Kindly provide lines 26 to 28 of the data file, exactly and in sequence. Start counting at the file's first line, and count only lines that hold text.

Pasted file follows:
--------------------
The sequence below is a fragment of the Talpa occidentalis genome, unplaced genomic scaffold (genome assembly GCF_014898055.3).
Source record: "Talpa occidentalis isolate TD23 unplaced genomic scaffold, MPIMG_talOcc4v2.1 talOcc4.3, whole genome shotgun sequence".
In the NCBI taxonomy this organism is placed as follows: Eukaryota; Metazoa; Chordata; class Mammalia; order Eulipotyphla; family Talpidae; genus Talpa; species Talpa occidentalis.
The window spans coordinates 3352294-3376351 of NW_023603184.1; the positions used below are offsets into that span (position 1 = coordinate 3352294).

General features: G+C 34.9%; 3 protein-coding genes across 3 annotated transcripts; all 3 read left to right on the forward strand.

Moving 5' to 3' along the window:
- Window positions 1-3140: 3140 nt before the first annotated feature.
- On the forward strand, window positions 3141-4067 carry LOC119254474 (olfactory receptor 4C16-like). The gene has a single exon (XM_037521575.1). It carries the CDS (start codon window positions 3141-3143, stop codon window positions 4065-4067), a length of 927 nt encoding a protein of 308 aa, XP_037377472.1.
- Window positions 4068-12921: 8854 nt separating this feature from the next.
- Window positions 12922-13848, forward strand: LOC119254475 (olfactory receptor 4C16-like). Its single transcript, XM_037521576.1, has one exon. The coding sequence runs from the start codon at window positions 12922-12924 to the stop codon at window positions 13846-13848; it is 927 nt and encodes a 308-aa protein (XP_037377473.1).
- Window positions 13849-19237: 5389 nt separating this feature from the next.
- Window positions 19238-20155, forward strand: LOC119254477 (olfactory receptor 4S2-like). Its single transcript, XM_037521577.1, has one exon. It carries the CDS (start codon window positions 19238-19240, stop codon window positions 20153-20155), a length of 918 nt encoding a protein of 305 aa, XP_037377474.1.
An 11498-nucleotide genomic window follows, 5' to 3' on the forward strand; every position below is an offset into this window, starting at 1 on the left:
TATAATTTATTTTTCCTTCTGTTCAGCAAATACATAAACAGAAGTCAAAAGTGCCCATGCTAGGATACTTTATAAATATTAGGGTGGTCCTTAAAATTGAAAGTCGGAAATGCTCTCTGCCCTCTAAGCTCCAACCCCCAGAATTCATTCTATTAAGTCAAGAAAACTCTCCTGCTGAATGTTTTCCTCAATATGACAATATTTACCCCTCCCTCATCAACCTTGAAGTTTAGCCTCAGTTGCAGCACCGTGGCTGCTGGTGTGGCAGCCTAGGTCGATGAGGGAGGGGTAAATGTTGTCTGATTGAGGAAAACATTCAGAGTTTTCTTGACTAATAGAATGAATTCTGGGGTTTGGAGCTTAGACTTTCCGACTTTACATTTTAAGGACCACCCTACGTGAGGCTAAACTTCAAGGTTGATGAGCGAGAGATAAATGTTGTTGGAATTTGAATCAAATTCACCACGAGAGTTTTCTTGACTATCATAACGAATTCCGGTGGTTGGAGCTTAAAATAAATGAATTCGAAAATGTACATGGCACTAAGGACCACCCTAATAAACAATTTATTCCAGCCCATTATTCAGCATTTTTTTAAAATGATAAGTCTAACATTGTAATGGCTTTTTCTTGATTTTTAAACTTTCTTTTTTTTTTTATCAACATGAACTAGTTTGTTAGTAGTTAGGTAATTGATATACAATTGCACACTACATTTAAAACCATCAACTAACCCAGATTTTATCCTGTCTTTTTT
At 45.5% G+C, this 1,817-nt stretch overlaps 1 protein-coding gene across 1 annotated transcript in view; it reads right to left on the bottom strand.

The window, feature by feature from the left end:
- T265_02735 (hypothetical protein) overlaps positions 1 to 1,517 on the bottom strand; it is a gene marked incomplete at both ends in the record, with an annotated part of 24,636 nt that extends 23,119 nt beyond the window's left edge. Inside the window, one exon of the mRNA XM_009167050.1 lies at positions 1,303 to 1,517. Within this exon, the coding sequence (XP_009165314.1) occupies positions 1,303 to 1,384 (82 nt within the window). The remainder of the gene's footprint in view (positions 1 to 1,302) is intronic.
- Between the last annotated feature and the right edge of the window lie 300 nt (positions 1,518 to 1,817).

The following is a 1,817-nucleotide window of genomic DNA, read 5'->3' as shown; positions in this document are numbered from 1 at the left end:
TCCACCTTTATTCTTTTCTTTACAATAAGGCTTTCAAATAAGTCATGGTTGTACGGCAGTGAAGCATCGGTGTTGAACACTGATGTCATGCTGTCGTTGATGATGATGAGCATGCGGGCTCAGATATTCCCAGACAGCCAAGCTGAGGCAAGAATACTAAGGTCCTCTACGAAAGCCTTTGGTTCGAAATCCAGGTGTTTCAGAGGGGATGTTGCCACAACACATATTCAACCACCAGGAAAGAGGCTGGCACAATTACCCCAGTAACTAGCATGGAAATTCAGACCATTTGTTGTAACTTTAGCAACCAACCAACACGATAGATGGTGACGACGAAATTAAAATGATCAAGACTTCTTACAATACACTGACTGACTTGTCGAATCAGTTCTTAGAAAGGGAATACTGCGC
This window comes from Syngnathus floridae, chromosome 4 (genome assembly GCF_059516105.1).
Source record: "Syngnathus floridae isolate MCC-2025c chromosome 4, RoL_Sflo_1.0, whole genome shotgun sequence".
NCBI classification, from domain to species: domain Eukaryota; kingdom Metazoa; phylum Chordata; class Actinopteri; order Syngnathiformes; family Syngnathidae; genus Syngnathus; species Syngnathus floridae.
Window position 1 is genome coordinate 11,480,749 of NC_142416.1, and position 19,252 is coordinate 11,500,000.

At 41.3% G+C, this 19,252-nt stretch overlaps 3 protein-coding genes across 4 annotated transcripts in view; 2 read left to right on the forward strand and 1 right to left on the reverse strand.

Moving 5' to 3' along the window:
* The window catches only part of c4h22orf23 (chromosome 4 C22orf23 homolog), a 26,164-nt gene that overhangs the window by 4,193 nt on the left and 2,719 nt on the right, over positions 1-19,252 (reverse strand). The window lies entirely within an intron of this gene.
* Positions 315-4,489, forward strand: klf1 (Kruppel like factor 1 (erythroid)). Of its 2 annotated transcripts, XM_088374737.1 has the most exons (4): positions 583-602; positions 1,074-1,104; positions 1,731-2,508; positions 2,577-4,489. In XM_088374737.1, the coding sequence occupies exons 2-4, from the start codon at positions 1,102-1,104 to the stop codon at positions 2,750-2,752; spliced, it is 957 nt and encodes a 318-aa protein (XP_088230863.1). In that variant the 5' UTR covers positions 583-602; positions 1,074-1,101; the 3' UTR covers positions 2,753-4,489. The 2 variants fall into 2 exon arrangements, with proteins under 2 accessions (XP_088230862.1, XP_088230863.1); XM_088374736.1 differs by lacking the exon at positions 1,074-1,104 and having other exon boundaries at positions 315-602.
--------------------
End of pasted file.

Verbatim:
Moving 5' to 3' along the window:
* The window catches only part of c4h22orf23 (chromosome 4 C22orf23 homolog), a 26,164-nt gene that overhangs the window by 4,193 nt on the left and 2,719 nt on the right, over positions 1-19,252 (reverse strand). The window lies entirely within an intron of this gene.
* Positions 315-4,489, forward strand: klf1 (Kruppel like factor 1 (erythroid)). Of its 2 annotated transcripts, XM_088374737.1 has the most exons (4): positions 583-602; positions 1,074-1,104; positions 1,731-2,508; positions 2,577-4,489. In XM_088374737.1, the coding sequence occupies exons 2-4, from the start codon at positions 1,102-1,104 to the stop codon at positions 2,750-2,752; spliced, it is 957 nt and encodes a 318-aa protein (XP_088230863.1). In that variant the 5' UTR covers positions 583-602; positions 1,074-1,101; the 3' UTR covers positions 2,753-4,489. The 2 variants fall into 2 exon arrangements, with proteins under 2 accessions (XP_088230862.1, XP_088230863.1); XM_088374736.1 differs by lacking the exon at positions 1,074-1,104 and having other exon boundaries at positions 315-602.